After sidestepping the cell phone health controversy for many years, the FDA announced yesterday that it had asked the National Academy of Sciences (NAS) to hold a symposium and to advise what additional research needs to be done. It's déjà vu all over again.
This is the same do-nothing strategy that George Carlo so successfully pursued for the CTIA, the wireless trade association, in the 1990s to make sure that very little health research got done. Over a six-year period, Carlo held meetings and wrote literature reviews. In the end, he spent $25 million of CTIA's money and had practically nothing to show for it. Neither Carlo nor the CTIA has ever accounted for where all that money went.
Now, the CTIA and the FDA are planning to replay the same charade, albeit on a much smaller scale. (The CTIA will pick up the tab for the NAS contract.) According to a statement posted on the joint FDA-FCC Web site, the NAS will host an "open meeting of national and international experts to discuss the research conducted to date, knowledge gaps, and additional research needed to fill those gaps." It's a waste of time and money.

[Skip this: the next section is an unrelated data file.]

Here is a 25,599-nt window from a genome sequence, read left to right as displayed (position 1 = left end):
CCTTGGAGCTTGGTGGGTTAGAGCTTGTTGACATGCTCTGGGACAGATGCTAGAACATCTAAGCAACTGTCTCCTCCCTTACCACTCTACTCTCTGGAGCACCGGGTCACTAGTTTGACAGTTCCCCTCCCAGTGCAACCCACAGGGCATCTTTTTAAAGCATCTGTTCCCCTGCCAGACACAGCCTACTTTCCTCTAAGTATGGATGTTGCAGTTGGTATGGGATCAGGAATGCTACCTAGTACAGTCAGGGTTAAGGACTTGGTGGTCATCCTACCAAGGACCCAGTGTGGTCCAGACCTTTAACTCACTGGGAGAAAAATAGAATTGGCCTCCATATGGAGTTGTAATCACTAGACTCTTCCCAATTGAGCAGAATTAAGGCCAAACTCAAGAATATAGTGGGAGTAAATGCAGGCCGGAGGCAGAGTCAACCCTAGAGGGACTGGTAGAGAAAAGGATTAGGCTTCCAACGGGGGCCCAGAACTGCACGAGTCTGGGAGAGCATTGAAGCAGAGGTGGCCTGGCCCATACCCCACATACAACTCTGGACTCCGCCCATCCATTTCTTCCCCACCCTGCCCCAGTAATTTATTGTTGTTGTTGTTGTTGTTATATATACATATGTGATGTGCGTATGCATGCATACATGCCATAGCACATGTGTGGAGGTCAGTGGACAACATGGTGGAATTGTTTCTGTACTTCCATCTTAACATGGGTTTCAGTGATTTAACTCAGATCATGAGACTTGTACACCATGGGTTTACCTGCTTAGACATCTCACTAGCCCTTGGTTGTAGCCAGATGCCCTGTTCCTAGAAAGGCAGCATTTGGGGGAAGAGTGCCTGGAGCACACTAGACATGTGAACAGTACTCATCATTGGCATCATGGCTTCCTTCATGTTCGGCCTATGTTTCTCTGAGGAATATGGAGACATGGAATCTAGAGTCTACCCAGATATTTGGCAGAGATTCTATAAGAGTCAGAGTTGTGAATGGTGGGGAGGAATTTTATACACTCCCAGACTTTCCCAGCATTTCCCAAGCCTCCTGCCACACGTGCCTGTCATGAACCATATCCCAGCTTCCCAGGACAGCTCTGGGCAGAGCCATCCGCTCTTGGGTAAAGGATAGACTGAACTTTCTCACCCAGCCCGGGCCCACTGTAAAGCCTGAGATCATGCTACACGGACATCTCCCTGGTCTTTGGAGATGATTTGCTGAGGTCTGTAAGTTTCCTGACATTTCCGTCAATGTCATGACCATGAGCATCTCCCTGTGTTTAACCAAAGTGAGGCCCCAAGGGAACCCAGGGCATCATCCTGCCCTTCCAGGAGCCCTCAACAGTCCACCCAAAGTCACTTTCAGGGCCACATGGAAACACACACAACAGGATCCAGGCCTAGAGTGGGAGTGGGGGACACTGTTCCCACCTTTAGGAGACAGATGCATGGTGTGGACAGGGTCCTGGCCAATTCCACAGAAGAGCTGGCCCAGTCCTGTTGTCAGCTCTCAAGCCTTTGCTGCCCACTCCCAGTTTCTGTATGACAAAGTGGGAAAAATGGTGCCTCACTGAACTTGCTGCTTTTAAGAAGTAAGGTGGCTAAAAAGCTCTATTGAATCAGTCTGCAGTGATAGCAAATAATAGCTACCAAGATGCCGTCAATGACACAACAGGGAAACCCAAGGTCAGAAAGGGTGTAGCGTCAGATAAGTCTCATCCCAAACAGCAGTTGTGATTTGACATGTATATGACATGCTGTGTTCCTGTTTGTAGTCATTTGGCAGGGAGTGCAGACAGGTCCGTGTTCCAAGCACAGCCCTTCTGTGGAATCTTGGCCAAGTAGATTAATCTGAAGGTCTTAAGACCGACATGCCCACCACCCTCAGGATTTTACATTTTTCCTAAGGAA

Anyone who has been paying the least bit of attention knows what has to be done. We need to better understand how and when RF radiation induces DNA breaks, causes leakage through the blood-brain barrier and disturbs sleep. Each of these effects has been documented in multiple labs but remains controversial. They all need to be resolved once and for all. And most importantly, we must find out as soon as possible whether the elevated incidence of brain tumors and acoustic neuromas after ten years of cell phone use —which has now been reported by two independent research groups— is in fact a real long-term risk.